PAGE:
Please note that in order to avoid a probate proceeding, the trustor must transfer the title to all of his or her assets to the living revocable trust during the trustor’s lifetime, and ensure that all life insurance proceeds and retirement plan assets which pass according to beneficiary designations upon his or her death are not payable to his or her “estate.” This transfer process generally requires the actual recording of new deeds for real estate, changing the name on bank and stock brokerage accounts, partnership interests, etc., and reviewing and possibly changing beneficiary designations on insurance and retirement assets. Following the transfer of assets, the trustee (who is normally the same individual as the trustor) transacts business involving the trust’s assets in the name of the revocable living trust; however, the revocable living trust does not have to obtain a separate federal tax identification number (unless the trustee is not the same person as the trustor), nor does it need to file separate income tax returns, because all of the income of the trust is simply reported by the trustor under the trustor’s social security number.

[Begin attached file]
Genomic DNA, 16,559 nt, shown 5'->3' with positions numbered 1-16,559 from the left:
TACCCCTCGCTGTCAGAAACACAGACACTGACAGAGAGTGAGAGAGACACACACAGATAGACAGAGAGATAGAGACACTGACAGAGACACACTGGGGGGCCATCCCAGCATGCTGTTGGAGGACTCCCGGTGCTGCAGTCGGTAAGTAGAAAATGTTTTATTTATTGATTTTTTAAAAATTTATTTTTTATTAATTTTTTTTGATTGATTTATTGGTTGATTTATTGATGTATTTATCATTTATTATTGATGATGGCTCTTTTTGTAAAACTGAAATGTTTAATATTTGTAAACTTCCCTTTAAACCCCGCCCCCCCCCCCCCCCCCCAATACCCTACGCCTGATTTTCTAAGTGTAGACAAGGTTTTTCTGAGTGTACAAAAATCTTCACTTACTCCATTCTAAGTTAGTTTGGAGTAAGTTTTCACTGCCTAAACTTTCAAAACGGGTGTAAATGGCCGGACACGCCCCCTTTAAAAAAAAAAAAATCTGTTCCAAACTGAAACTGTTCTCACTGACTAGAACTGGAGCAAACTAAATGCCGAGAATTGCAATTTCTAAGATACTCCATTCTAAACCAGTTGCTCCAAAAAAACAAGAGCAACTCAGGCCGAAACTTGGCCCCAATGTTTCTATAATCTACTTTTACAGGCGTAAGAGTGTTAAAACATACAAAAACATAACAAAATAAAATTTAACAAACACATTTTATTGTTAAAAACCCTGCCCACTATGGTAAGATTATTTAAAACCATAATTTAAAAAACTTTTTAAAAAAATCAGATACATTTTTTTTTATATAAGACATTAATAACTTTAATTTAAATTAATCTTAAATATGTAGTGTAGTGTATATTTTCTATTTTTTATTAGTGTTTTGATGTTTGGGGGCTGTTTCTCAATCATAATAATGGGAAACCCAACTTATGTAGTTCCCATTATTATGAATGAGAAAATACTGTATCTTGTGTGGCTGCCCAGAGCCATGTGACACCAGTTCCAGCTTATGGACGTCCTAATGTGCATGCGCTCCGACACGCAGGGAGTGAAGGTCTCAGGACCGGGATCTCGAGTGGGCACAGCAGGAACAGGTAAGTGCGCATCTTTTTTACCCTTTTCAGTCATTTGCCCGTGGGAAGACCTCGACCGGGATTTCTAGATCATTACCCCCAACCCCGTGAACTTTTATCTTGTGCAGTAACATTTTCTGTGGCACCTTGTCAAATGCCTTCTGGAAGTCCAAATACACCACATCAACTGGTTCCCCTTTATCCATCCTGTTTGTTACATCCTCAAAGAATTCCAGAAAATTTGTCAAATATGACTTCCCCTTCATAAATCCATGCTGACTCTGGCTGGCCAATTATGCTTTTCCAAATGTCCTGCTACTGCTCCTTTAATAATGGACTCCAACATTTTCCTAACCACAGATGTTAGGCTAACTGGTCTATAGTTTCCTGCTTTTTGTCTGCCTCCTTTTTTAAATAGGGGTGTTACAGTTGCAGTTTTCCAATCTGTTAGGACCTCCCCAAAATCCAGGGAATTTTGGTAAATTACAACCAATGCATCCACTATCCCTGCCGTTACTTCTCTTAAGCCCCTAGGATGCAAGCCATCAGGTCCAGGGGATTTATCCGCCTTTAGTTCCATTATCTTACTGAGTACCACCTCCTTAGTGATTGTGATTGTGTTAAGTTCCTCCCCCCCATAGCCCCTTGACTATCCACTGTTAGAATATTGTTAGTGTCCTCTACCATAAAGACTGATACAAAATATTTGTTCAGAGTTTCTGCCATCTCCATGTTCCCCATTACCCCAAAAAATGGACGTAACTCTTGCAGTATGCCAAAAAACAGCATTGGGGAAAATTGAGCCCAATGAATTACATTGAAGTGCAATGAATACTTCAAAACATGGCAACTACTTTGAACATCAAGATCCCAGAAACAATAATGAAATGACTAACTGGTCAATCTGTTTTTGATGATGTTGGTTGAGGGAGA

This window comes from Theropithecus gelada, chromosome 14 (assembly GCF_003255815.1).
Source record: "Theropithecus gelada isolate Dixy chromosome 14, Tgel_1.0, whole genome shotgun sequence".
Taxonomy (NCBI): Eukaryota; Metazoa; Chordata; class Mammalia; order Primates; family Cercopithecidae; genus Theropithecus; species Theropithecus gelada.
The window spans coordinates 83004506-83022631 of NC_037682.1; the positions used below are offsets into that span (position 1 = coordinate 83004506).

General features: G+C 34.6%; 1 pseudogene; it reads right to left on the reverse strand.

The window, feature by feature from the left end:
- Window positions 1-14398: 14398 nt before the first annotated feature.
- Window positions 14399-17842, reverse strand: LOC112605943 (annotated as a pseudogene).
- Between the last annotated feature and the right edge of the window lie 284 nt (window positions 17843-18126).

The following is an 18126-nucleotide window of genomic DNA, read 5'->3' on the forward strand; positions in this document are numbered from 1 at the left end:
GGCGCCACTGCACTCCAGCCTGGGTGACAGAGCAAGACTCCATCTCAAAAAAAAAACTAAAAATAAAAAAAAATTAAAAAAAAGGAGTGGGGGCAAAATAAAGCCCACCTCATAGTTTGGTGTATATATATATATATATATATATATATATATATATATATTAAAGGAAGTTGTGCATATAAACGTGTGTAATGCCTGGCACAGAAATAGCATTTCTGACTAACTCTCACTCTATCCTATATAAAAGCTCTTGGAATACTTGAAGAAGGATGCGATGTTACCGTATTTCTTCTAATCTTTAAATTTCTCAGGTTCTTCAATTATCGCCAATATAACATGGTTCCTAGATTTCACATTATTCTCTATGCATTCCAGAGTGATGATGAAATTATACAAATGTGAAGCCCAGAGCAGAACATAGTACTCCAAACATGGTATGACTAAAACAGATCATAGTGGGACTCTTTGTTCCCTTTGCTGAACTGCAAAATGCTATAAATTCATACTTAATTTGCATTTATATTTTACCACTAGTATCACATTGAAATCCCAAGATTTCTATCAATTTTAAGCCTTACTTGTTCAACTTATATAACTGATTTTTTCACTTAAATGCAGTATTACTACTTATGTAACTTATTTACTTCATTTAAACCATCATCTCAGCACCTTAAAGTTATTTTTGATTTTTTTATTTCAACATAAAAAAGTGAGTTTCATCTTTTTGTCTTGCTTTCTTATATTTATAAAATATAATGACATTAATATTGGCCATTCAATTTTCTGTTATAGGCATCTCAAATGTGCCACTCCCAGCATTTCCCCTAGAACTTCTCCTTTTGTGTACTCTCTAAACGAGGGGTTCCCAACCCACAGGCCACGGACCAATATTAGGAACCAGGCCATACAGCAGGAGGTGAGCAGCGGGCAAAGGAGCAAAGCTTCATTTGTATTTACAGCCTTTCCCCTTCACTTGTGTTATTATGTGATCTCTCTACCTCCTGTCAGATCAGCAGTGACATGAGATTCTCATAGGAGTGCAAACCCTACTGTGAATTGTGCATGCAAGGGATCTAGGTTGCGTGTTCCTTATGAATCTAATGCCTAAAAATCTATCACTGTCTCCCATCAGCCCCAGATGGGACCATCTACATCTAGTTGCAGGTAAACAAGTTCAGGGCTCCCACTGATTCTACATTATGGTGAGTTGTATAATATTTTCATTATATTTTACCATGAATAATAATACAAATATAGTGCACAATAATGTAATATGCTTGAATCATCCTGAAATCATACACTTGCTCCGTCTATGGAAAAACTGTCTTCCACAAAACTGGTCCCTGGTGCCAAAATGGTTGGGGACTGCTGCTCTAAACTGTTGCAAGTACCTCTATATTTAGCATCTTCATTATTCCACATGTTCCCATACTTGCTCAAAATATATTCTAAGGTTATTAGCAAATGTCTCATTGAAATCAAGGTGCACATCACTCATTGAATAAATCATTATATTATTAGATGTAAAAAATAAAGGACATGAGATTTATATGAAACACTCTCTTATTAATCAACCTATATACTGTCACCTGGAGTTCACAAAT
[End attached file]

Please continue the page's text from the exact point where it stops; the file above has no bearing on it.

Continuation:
While probate proceedings can be avoided with a removable living trust, it is important for individuals with substantial estates to understand that even if a trust is fully funded with all of the decedent’s assets, there will still be professional fees incurred for the preparation of the estate tax returns, the administration of the trust, and the allocation of the trust’s assets to the subtrusts which are established following the trustor’s death.